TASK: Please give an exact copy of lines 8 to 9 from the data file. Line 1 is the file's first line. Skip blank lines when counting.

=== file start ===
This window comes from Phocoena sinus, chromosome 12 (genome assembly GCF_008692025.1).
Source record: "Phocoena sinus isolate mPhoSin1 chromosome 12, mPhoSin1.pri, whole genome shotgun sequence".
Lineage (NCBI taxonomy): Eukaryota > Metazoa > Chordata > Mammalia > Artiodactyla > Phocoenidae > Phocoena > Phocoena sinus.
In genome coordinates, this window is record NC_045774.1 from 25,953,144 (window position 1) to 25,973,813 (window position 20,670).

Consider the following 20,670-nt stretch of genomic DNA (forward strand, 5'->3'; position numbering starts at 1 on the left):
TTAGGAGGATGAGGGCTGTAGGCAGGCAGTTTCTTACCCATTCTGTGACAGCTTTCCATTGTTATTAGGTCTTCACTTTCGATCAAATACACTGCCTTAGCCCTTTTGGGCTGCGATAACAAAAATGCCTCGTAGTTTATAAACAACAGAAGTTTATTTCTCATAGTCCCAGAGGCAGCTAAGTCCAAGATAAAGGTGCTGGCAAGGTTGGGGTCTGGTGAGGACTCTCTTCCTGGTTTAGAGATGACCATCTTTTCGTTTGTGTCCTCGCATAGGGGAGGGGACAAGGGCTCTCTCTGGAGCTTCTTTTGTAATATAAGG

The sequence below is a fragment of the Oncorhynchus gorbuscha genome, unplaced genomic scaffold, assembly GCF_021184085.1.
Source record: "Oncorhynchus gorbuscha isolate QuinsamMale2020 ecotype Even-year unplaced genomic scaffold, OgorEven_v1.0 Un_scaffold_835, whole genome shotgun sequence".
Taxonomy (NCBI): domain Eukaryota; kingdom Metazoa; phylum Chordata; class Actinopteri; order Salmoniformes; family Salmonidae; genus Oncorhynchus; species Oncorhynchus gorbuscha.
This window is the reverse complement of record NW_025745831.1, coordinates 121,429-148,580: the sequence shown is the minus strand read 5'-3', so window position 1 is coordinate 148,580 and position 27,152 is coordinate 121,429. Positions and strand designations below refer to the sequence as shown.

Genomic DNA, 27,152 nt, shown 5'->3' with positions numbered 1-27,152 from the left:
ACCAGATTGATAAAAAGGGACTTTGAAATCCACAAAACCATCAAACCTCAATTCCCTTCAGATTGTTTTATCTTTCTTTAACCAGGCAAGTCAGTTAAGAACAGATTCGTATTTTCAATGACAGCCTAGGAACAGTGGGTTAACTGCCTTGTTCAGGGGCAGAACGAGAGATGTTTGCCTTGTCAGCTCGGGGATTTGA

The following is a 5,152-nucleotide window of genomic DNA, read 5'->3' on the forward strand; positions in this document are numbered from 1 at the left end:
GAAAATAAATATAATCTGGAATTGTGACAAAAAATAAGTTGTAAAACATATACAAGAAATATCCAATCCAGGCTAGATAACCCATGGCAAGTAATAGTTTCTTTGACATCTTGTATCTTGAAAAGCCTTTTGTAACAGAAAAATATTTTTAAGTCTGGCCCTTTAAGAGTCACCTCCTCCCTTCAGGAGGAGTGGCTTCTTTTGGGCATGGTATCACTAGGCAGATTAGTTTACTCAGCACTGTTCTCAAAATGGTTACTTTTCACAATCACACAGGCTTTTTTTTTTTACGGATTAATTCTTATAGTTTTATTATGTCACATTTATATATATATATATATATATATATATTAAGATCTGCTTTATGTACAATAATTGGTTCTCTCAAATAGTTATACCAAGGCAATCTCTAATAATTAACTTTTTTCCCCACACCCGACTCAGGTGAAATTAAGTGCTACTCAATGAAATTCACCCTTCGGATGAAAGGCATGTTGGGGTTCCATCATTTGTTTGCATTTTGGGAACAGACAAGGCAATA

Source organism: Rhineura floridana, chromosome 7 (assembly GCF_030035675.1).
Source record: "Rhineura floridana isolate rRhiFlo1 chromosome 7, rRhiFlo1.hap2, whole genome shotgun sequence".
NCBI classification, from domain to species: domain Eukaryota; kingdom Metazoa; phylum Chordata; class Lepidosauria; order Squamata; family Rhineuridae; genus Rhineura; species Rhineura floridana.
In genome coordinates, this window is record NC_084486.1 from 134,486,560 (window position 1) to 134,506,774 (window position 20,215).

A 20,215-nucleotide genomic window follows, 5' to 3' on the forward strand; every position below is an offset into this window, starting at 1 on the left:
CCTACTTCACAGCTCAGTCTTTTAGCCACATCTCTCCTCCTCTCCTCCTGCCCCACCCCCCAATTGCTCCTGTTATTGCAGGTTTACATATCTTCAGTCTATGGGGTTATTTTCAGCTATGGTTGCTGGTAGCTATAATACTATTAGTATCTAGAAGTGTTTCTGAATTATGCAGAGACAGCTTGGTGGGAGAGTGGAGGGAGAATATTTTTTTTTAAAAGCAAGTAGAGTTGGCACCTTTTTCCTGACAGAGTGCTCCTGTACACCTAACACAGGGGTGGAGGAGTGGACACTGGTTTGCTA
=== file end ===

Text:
Source record: "Oncorhynchus gorbuscha isolate QuinsamMale2020 ecotype Even-year unplaced genomic scaffold, OgorEven_v1.0 Un_scaffold_835, whole genome shotgun sequence".
Taxonomy (NCBI): domain Eukaryota; kingdom Metazoa; phylum Chordata; class Actinopteri; order Salmoniformes; family Salmonidae; genus Oncorhynchus; species Oncorhynchus gorbuscha.